To harness the spectra reproducibility problem additionally and to control the spectra matching times of rich high resolution/accuracy mass spectra, each raw MSn scan is additionally represented as a filtered and recalibrated spectrum for each used collision energy and isolation width separately. Spectra are filtered by novel chemically intelligent peak removal algorithms and manually recalibrated using a series of supervised ion calibration steps. In order to accommodate filtered and recalibrated spectra and to manage their parallel searches, mzCloud uses advanced database technology. Read more…
Third generation spectra correlation algorithm mzCloud uses a native high resolution, accurate mass matching algorithm (HighRes) which takes into account the different nature of high resolution spectra when calculating the match factor. The HighChem HighRes algorithm is based on statistical, non dot-product analysis that considers the accuracy of every individual peak. The measure of dependence between two spectra is expressed by a match factor that is determined from two independent coefficients - m/z value and abundance correlation coefficients.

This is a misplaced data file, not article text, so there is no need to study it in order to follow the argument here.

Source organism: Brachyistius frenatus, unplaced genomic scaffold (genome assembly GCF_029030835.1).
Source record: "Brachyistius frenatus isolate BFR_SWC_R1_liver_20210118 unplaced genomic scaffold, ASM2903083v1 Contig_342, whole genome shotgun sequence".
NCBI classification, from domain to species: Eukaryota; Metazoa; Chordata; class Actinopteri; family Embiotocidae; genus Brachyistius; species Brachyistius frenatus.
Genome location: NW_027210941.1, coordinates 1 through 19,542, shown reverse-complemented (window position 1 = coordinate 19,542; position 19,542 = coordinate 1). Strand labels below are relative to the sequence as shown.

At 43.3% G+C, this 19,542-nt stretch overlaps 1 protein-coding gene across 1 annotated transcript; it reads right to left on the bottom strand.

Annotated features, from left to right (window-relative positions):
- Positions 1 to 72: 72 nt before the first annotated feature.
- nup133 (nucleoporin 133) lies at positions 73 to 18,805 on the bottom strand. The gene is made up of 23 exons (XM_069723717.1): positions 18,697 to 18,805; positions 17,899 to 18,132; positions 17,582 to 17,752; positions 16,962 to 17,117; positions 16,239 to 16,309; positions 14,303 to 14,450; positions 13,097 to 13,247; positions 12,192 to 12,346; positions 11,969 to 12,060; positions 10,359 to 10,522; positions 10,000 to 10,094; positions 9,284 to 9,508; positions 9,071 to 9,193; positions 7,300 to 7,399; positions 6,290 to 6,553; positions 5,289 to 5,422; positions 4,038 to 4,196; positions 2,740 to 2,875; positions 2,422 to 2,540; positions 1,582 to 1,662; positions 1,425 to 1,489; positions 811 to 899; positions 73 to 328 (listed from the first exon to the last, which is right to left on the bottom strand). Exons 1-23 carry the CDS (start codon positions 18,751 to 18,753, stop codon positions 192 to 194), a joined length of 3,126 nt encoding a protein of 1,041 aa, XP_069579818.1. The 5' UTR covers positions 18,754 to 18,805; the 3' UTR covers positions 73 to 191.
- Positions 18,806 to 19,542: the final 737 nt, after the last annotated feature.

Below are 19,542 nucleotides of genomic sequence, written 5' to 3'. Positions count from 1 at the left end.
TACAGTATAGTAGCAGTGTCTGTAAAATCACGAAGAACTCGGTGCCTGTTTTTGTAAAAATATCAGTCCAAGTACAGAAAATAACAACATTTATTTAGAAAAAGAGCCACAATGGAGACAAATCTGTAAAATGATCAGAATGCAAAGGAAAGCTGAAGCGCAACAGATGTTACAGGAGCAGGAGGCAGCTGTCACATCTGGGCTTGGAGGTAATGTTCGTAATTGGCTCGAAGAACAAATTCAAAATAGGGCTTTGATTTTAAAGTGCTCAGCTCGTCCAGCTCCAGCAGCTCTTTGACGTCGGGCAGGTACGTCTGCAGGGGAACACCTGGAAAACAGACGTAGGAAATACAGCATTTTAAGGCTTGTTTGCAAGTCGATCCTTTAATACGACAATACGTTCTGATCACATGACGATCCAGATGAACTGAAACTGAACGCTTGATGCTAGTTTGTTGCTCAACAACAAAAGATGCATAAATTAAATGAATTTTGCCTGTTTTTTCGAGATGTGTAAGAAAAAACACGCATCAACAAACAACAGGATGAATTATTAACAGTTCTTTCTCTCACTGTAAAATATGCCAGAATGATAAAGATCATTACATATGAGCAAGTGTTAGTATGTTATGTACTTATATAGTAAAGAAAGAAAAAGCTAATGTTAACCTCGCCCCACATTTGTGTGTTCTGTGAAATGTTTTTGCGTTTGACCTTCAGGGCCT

The m/z value coefficient expresses the measure of similarity of m/z values that are considered to be identical. The coefficient is calculated as a weighted mean of dimensionless distance between overlapped peaks.
The abundance coefficient defines the correlation between abundance ranks rather than absolute abundances or their transformation (e.g. the square root). An additional parameter, the ratio of abundances of overlapping peaks to the total sum of peak abundances, is considered.
The HighRes algorithm is more tolerant towards abundance variations and tends to elevate the correlation coefficient as the accuracy of overlapping spectral peaks increases. Such a characteristic is beneficial in the identification of unknowns by library searching of high resolution spectra since it exploits a high specificity of accurate m/z values. Critical situations considered by the HighRes algorithm.
Alternatively, a proven NIST or HighChem low resolution algorithms can be chosen.
Annotations not only allow a better understanding of the fragmentation processes which led to a particular peak, but they also provide a useful tool for the identification of unknowns.